child= Node_getElementById(child, id);
          if (child!==null)
              return child;
      }
      return null;
 }

It would almost certainly be better to keep track of references as you go along than to rely on a naïve, poorly-performing function like the above.

var frag= document.createDocumentFragment();
var mydiv= document.createElement("div");
mydiv.id= 'myId';
frag.appendChild(mydiv);
// keep reference to mydiv
Answer

Using jQuery:

// Create DocumentFragment
var fragment  = document.createDocumentFragment(),
    container = document.createElement('div');

container.textContent = 'A div full of text!';
container.setAttribute('id', 'my-div-1');
container.setAttribute('class', 'a-div-class');
fragment.appendChild(container);

// Query container's class when given ID
var div = $('<div></div>').html(fragment);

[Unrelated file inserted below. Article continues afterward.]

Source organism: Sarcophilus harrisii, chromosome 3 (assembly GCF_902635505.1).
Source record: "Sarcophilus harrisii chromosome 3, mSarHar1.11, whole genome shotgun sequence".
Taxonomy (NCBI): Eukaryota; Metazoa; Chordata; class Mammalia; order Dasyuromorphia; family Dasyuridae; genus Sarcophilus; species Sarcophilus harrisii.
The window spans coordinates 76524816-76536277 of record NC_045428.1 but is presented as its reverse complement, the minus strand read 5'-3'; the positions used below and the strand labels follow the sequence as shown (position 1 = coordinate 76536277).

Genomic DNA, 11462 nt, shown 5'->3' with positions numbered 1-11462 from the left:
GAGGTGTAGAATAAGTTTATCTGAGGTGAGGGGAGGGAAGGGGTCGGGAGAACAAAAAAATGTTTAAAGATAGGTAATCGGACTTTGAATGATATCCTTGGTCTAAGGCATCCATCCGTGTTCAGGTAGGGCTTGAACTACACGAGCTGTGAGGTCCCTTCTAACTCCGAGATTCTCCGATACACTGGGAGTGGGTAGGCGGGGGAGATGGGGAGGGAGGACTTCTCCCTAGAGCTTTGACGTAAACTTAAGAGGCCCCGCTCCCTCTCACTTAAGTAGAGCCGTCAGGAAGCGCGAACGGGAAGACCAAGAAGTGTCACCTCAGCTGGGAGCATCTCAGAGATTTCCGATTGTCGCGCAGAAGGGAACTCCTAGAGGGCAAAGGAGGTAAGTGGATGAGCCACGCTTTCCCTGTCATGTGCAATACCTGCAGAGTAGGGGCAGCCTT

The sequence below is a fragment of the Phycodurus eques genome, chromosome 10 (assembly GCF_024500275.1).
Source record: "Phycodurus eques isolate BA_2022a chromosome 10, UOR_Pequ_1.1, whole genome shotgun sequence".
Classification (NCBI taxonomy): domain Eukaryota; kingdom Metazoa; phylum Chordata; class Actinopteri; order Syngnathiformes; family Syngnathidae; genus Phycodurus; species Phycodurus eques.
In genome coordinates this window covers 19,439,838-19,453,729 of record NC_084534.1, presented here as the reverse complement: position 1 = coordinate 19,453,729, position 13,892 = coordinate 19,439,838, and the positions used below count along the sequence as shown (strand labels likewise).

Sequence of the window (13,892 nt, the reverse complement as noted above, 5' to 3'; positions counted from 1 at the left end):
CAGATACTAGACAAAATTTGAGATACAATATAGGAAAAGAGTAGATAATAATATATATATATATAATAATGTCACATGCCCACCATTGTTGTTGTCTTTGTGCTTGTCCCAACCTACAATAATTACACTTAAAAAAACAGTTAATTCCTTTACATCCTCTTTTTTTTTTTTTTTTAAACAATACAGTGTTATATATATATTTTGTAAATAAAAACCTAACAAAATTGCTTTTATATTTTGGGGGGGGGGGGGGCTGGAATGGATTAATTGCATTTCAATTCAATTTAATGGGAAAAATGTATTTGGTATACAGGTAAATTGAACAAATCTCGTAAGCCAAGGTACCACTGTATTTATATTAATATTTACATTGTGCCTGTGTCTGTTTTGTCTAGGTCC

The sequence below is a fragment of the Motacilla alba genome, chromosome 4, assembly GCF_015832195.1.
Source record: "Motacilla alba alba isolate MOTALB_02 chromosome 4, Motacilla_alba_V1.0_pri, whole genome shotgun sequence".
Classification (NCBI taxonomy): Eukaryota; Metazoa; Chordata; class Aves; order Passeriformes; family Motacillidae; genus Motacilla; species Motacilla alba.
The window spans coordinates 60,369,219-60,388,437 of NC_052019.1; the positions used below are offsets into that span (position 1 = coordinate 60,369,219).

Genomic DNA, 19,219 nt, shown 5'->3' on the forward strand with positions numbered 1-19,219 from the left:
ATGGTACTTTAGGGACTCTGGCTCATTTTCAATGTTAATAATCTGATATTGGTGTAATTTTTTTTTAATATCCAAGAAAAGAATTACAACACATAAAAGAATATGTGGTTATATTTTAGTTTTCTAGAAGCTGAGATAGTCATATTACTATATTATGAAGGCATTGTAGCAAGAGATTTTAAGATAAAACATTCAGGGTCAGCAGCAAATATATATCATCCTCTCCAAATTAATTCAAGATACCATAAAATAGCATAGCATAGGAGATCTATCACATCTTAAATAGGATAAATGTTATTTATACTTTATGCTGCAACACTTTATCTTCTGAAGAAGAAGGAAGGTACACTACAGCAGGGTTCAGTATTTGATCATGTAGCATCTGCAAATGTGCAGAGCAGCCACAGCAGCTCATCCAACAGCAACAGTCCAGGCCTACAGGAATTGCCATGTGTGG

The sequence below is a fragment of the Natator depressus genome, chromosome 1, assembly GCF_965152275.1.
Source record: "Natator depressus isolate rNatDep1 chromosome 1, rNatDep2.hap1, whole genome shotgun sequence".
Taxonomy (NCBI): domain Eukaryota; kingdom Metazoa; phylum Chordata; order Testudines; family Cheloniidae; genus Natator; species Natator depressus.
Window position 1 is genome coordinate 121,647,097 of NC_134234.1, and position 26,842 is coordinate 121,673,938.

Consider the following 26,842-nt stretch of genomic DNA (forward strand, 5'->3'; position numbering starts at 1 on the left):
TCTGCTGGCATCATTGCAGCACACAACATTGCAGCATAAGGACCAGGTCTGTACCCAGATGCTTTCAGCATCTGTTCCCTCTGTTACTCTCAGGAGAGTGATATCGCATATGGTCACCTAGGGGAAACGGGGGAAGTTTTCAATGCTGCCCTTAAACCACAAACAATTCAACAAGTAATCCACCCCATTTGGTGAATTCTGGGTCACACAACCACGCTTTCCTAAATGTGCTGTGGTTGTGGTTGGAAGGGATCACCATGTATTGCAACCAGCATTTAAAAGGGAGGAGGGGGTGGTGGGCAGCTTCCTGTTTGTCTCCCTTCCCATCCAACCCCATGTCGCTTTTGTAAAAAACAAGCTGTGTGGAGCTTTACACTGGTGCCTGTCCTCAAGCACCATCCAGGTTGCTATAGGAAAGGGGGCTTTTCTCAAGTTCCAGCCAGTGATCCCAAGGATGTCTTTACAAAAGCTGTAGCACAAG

console.log(div.find('#my-div-1').attr('class'));

jsFiddle: http://jsfiddle.net/CCkFs/

You have the overhead of creating the div with jQuery, though. A little hacky, but it works.

Answer

The best way by far to find out what you can and can't do with a DocumentFragment is to examine its prototype:

const newFrag = document.createDocumentFragment();  
const protNewFrag = Object.getPrototypeOf( newFrag );
console.log( '£ protNewFrag:' ); 
console.log( protNewFrag ); 

I get

DocumentFragmentPrototype { getElementById: getElementById(), querySelector: querySelector(), querySelectorAll: querySelectorAll(), prepend: prepend(), append: append(), children: Getter, firstElementChild: Getter, lastElementChild: Getter, childElementCount: Getter, 1 more… }